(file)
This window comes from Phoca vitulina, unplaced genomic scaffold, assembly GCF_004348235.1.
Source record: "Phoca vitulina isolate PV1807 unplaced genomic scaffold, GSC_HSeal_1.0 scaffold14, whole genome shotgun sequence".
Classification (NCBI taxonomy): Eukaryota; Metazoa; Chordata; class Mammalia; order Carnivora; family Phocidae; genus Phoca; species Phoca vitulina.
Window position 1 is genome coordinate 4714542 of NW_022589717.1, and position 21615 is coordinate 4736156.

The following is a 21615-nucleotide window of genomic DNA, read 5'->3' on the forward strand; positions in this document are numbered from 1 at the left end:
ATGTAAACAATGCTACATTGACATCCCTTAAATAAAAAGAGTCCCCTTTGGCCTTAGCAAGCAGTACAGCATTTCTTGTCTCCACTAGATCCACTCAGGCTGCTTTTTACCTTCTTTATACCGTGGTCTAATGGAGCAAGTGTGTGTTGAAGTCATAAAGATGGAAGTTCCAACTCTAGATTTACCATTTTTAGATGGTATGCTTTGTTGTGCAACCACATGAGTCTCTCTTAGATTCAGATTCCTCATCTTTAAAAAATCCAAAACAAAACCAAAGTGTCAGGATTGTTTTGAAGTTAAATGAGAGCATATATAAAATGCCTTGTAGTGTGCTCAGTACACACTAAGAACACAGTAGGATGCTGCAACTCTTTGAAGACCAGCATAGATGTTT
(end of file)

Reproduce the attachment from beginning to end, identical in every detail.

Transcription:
This window comes from Phoca vitulina, unplaced genomic scaffold, assembly GCF_004348235.1.
Source record: "Phoca vitulina isolate PV1807 unplaced genomic scaffold, GSC_HSeal_1.0 scaffold14, whole genome shotgun sequence".
Classification (NCBI taxonomy): Eukaryota; Metazoa; Chordata; class Mammalia; order Carnivora; family Phocidae; genus Phoca; species Phoca vitulina.
Window position 1 is genome coordinate 4714542 of NW_022589717.1, and position 21615 is coordinate 4736156.

The following is a 21615-nucleotide window of genomic DNA, read 5'->3' on the forward strand; positions in this document are numbered from 1 at the left end:
ATGTAAACAATGCTACATTGACATCCCTTAAATAAAAAGAGTCCCCTTTGGCCTTAGCAAGCAGTACAGCATTTCTTGTCTCCACTAGATCCACTCAGGCTGCTTTTTACCTTCTTTATACCGTGGTCTAATGGAGCAAGTGTGTGTTGAAGTCATAAAGATGGAAGTTCCAACTCTAGATTTACCATTTTTAGATGGTATGCTTTGTTGTGCAACCACATGAGTCTCTCTTAGATTCAGATTCCTCATCTTTAAAAAATCCAAAACAAAACCAAAGTGTCAGGATTGTTTTGAAGTTAAATGAGAGCATATATAAAATGCCTTGTAGTGTGCTCAGTACACACTAAGAACACAGTAGGATGCTGCAACTCTTTGAAGACCAGCATAGATGTTT